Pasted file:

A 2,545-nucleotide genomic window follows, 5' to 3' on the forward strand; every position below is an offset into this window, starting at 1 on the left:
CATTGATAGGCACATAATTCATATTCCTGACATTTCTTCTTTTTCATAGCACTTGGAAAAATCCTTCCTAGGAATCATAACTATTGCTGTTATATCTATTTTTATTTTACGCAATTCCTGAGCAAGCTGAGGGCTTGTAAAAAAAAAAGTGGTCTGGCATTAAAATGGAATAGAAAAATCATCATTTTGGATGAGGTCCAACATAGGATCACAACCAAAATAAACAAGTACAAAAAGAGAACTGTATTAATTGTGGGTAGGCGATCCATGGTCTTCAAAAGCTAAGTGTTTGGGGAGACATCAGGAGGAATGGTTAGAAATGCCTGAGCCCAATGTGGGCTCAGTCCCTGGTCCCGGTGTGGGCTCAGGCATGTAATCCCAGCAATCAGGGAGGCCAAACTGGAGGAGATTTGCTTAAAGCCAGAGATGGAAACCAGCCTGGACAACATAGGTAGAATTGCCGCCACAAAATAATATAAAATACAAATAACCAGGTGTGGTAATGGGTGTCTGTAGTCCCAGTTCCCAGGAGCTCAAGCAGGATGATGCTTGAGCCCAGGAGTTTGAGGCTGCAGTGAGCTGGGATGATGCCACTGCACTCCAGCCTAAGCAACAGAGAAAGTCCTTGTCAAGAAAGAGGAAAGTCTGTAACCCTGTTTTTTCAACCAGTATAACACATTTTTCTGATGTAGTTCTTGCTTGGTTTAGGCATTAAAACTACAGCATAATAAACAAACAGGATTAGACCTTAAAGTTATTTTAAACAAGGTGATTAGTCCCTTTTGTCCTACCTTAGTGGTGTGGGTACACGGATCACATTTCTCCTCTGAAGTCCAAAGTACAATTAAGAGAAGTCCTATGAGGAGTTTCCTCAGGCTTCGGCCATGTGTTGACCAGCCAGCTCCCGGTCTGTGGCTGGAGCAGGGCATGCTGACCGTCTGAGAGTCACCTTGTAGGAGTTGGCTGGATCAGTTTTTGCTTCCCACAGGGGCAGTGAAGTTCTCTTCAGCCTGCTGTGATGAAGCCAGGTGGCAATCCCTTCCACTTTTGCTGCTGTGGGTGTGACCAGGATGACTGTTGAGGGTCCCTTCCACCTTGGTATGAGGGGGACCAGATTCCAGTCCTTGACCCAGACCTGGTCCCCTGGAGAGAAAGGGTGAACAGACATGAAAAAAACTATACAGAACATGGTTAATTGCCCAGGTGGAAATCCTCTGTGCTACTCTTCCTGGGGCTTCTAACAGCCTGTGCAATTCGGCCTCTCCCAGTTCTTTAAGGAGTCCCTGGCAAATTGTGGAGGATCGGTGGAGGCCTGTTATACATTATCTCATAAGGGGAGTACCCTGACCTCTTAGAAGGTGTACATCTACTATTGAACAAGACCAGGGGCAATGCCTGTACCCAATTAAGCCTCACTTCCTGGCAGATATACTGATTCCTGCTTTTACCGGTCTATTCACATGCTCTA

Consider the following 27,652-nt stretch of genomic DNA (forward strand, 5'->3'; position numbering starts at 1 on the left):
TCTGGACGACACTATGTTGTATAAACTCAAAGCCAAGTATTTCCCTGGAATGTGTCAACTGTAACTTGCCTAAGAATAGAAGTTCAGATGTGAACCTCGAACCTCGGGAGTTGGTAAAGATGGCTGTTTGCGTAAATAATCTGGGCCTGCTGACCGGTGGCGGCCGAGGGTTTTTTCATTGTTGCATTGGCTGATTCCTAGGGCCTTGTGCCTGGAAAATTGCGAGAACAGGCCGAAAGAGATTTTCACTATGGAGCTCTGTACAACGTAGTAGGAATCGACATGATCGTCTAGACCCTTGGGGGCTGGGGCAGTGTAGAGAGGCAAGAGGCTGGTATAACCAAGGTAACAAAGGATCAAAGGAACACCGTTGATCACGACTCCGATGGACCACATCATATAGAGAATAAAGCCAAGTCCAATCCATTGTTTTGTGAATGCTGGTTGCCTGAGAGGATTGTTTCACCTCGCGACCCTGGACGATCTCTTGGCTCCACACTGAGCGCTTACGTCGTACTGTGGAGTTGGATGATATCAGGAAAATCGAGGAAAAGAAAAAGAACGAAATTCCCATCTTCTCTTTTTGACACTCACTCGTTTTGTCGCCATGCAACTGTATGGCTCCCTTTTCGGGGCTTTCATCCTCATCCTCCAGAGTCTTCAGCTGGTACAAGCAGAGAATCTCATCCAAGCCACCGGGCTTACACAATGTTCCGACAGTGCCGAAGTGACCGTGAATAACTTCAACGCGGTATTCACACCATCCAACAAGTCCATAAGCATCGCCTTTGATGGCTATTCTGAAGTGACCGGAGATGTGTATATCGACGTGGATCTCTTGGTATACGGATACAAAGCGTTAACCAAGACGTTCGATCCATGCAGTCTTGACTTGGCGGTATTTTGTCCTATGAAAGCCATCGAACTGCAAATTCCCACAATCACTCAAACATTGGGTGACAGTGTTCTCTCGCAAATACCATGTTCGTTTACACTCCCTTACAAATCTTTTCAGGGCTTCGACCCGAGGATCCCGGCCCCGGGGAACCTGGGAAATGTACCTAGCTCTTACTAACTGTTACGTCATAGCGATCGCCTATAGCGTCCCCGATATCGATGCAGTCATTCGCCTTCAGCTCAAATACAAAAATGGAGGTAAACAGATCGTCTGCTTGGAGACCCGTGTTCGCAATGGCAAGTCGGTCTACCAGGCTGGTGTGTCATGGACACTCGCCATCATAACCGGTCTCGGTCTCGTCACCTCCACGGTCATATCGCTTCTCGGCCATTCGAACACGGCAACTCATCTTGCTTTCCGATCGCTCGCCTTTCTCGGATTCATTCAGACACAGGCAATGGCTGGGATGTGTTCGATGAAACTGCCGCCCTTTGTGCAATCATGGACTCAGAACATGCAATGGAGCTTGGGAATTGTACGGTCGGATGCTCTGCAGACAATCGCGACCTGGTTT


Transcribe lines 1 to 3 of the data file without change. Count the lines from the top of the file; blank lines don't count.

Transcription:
A 2,545-nucleotide genomic window follows, 5' to 3' on the forward strand; every position below is an offset into this window, starting at 1 on the left:
CATTGATAGGCACATAATTCATATTCCTGACATTTCTTCTTTTTCATAGCACTTGGAAAAATCCTTCCTAGGAATCATAACTATTGCTGTTATATCTATTTTTATTTTACGCAATTCCTGAGCAAGCTGAGGGCTTGTAAAAAAAAAAGTGGTCTGGCATTAAAATGGAATAGAAAAATCATCATTTTGGATGAGGTCCAACATAGGATCACAACCAAAATAAACAAGTACAAAAAGAGAACTGTATTAATTGTGGGTAGGCGATCCATGGTCTTCAAAAGCTAAGTGTTTGGGGAGACATCAGGAGGAATGGTTAGAAATGCCTGAGCCCAATGTGGGCTCAGTCCCTGGTCCCGGTGTGGGCTCAGGCATGTAATCCCAGCAATCAGGGAGGCCAAACTGGAGGAGATTTGCTTAAAGCCAGAGATGGAAACCAGCCTGGACAACATAGGTAGAATTGCCGCCACAAAATAATATAAAATACAAATAACCAGGTGTGGTAATGGGTGTCTGTAGTCCCAGTTCCCAGGAGCTCAAGCAGGATGATGCTTGAGCCCAGGAGTTTGAGGCTGCAGTGAGCTGGGATGATGCCACTGCACTCCAGCCTAAGCAACAGAGAAAGTCCTTGTCAAGAAAGAGGAAAGTCTGTAACCCTGTTTTTTCAACCAGTATAACACATTTTTCTGATGTAGTTCTTGCTTGGTTTAGGCATTAAAACTACAGCATAATAAACAAACAGGATTAGACCTTAAAGTTATTTTAAACAAGGTGATTAGTCCCTTTTGTCCTACCTTAGTGGTGTGGGTACACGGATCACATTTCTCCTCTGAAGTCCAAAGTACAATTAAGAGAAGTCCTATGAGGAGTTTCCTCAGGCTTCGGCCATGTGTTGACCAGCCAGCTCCCGGTCTGTGGCTGGAGCAGGGCATGCTGACCGTCTGAGAGTCACCTTGTAGGAGTTGGCTGGATCAGTTTTTGCTTCCCACAGGGGCAGTGAAGTTCTCTTCAGCCTGCTGTGATGAAGCCAGGTGGCAATCCCTTCCACTTTTGCTGCTGTGGGTGTGACCAGGATGACTGTTGAGGGTCCCTTCCACCTTGGTATGAGGGGGACCAGATTCCAGTCCTTGACCCAGACCTGGTCCCCTGGAGAGAAAGGGTGAACAGACATGAAAAAAACTATACAGAACATGGTTAATTGCCCAGGTGGAAATCCTCTGTGCTACTCTTCCTGGGGCTTCTAACAGCCTGTGCAATTCGGCCTCTCCCAGTTCTTTAAGGAGTCCCTGGCAAATTGTGGAGGATCGGTGGAGGCCTGTTATACATTATCTCATAAGGGGAGTACCCTGACCTCTTAGAAGGTGTACATCTACTATTGAACAAGACCAGGGGCAATGCCTGTACCCAATTAAGCCTCACTTCCTGGCAGATATACTGATTCCTGCTTTTACCGGTCTATTCACATGCTCTA

Consider the following 27,652-nt stretch of genomic DNA (forward strand, 5'->3'; position numbering starts at 1 on the left):